A global assessment of a large monocot family highlights the need for group-specific analyses of invasiveness

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Invasive Araceae. a) Pistia stratiotes, b) Alocasia macrorrhizos, c) Epipremnum aureum and d) Zantedeschia aethiopica. Photographs: Menzi Nxumalo (a), Desika Moodley (b & c) and Şerban Procheş (d).
Invasive Araceae. a) Pistia stratiotes, b) Alocasia macrorrhizos, c) Epipremnum aureum and d) Zantedeschia aethiopica. Photographs: Menzi Nxumalo (a), Desika Moodley (b & c) and Şerban Procheş (d).

There are several emerging generalizations in invasion biology, but often the factors determining invasiveness are group-specific. Similarly to certain other plant families, Araceae species (arums or aroids) that have large native ranges and that have been widely introduced are more likely to become invasive. What is unique to the family is the great diversity of growth forms, some of which are more likely to become invasive than others. In a recent study published in AoB PLANTS, Moodley et al. identify nine lineages in the family that have a greater tendency to invasiveness (including the duckweed lineage, as well as the genera Alocasia and Epipremnum), and propose a list of species that are not currently invasive for which a precautionary approach is recommended. The successful management of plant invasions will depend on understanding such context-dependent effects across taxonomic groups, and across the different stages of the invasion process.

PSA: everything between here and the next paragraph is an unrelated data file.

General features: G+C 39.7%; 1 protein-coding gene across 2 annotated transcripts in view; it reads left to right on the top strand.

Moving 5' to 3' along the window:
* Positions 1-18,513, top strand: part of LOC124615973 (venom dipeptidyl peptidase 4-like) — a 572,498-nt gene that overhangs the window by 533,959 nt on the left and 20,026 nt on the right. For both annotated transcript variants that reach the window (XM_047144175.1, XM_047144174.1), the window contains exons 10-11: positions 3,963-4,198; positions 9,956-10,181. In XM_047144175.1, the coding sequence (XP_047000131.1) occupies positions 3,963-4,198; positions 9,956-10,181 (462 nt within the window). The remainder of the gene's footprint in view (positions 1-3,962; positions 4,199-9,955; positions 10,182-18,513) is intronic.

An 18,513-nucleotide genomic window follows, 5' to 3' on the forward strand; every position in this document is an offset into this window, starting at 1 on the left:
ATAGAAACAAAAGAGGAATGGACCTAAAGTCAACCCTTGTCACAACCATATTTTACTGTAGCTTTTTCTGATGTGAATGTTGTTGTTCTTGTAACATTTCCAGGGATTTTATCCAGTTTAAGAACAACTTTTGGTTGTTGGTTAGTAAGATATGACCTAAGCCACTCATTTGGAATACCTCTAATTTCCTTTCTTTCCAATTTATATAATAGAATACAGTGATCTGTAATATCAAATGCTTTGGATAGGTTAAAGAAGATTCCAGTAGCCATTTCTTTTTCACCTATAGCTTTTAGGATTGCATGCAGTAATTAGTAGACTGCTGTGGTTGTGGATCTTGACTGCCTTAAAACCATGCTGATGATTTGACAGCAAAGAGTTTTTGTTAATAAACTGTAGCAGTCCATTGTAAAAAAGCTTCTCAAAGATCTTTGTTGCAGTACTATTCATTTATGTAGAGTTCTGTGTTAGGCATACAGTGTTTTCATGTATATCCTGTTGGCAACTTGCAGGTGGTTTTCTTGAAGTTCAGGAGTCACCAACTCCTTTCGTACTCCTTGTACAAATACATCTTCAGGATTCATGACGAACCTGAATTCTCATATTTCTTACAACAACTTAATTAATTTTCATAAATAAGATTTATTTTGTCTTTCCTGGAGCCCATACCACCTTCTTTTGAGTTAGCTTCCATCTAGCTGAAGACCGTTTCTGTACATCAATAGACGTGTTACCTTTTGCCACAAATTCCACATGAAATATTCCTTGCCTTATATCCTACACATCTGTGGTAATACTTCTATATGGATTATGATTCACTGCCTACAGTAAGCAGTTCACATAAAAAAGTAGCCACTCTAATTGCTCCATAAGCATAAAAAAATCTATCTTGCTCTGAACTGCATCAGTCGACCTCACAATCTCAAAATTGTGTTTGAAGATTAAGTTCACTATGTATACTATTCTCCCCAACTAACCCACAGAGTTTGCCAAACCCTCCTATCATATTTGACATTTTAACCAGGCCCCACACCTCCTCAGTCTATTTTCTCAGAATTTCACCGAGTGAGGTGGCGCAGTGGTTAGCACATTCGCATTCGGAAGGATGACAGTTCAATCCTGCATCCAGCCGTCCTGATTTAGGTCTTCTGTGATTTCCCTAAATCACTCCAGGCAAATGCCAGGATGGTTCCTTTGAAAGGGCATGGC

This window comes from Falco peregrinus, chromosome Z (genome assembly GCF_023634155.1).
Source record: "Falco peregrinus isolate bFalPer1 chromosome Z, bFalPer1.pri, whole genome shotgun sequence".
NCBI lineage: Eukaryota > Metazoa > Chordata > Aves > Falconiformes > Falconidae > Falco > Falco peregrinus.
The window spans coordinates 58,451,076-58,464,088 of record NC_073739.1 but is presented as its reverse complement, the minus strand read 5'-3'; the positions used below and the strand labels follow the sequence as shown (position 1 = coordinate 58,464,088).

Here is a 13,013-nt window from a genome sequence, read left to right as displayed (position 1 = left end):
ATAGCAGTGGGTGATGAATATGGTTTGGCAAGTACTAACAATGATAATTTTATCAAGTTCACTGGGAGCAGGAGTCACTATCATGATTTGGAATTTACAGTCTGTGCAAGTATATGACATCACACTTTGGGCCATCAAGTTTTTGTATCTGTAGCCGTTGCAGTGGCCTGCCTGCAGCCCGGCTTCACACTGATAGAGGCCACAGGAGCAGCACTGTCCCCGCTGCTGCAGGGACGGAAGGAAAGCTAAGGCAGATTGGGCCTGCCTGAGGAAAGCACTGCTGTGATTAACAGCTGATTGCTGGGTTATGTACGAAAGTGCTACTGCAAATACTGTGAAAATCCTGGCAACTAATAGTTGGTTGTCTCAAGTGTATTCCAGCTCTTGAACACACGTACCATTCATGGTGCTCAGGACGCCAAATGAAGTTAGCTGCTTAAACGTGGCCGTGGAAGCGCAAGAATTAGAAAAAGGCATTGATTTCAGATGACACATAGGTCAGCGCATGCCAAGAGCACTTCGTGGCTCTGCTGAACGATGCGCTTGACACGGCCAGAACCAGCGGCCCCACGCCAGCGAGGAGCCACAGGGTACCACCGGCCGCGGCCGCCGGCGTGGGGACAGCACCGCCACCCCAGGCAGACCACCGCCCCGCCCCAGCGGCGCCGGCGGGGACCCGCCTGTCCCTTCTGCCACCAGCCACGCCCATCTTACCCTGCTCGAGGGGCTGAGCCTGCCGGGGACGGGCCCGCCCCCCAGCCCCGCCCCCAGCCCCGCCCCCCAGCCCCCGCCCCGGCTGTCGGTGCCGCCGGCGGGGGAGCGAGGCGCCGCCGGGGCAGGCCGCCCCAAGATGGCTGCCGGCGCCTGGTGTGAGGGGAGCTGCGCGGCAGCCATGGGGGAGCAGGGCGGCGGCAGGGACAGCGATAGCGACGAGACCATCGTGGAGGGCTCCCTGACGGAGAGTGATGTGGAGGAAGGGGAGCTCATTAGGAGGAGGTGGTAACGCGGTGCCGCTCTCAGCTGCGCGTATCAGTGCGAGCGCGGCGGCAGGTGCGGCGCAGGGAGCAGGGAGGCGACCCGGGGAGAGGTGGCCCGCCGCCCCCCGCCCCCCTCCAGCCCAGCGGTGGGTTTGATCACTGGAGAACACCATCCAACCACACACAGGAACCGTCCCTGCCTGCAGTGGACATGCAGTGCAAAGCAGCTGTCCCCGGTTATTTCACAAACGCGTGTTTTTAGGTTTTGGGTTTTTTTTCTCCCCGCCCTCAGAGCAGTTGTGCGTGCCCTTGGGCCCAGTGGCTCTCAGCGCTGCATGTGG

Reference

Moodley, D., Procheş, Ş., & Wilson, J. R. U. (2016). A global assessment of a large monocot family highlights the need for group-specific analyses of invasiveness. AoB Plants, 8, plw009. http://dx.doi.org/10.1093/aobpla/plw009


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